2. Phillip Torrone says:

    @andy – i don’t think they’re ready to talk about all this yet. i think it’s fair to give them a chance to talk to the world directly when they’re ready – i have an email out to them and i will post anything they send along.

  3. Peter says:

    Hopefully they’ll do a better job of marketing this than the first one. It predated the netbook craze and the demand was fairly obvious, but they refused to sell to individuals except under the buy two get one deal. Making it a consumer product would have driven down the price of manufacture and benefited third world governments too.

  4. Berend says:

    The screen looks like paper…. I think it’s just a mockup.

  5. Phillip Torrone says:

    @peter- good news for you – you can start your own laptop company and show the world how you’d market it. if it’s OSH, you’ll be able to show your expertise in marketing and deploying the OLPC.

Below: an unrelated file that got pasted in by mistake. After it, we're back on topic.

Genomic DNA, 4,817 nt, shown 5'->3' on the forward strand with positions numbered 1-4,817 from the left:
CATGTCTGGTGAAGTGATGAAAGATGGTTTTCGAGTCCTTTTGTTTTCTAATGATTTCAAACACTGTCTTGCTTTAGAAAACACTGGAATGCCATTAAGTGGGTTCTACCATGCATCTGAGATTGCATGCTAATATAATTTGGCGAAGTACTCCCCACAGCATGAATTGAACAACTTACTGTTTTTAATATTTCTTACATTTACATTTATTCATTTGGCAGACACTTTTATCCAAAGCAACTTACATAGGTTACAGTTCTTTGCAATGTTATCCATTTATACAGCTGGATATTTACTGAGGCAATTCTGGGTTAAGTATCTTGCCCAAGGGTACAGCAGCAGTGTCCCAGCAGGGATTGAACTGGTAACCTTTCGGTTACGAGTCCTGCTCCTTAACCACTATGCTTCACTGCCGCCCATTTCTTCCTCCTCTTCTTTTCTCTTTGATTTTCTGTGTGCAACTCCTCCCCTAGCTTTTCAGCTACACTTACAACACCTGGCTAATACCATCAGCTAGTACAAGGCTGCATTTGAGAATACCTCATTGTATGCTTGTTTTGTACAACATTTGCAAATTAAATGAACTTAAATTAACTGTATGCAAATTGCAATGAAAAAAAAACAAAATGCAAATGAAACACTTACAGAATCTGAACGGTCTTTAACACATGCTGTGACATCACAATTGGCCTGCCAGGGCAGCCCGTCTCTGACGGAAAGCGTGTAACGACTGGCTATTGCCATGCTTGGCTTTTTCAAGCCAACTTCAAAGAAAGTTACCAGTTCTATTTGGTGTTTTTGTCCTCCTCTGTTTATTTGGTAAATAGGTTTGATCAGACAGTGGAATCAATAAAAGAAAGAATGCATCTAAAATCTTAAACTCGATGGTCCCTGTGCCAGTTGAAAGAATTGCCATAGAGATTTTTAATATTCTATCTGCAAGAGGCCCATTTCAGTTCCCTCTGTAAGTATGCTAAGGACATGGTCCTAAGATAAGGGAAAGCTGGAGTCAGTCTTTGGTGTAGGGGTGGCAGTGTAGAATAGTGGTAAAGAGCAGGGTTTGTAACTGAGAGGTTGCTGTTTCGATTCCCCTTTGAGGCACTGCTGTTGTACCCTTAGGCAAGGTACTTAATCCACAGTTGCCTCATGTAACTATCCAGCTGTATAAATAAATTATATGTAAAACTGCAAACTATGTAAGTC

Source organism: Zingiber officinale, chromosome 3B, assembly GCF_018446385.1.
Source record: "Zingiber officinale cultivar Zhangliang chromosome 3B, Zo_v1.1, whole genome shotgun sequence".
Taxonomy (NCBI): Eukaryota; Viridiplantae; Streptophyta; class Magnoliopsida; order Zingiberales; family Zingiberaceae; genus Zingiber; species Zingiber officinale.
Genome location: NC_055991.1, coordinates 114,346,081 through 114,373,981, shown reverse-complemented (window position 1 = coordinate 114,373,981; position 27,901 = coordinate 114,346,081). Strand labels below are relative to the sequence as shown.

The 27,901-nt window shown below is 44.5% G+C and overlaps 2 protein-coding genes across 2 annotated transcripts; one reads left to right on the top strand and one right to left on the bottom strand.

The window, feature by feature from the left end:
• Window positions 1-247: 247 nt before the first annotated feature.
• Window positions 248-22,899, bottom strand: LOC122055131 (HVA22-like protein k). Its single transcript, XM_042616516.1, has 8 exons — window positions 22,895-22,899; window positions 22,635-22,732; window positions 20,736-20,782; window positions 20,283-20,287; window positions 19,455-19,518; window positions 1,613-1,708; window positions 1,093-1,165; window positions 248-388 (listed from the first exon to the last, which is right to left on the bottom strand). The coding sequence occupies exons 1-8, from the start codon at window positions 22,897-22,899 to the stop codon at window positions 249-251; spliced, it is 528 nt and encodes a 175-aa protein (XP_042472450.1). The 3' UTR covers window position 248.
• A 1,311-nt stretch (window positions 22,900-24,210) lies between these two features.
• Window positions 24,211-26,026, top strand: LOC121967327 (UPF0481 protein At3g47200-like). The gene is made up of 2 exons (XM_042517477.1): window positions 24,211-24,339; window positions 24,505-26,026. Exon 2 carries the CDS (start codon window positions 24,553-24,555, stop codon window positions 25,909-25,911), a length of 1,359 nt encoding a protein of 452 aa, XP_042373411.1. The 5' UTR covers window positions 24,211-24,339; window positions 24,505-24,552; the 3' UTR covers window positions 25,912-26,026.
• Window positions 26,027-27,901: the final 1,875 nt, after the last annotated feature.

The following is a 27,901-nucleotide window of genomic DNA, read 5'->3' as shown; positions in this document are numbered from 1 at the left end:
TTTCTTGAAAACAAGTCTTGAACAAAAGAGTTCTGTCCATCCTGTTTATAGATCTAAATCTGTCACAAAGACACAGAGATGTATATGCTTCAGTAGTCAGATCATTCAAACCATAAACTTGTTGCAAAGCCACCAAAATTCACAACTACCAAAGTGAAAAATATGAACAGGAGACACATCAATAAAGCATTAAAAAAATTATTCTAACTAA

6. benice says:

    makers, in case you haven’t noticed yet:

    make: is a product of MIT.
    OLPC is a product of MIT.
    Bug Labs bug base thing is a product of MIT.

    make: is in bed with MIT.

    The reason that make: waves a flag so vigorously for these projects is they are simply supporting their friends (not because they are SO super-duper-great).

    other points of interest:
    OLPC has its own graduate class at MIT: MAS.964…

    O’Reilly Media (make:’s publisher) has strong ties with MIT (thanks for the open source though, Tim)….

    also consider how often MIT projects make their way into this blog…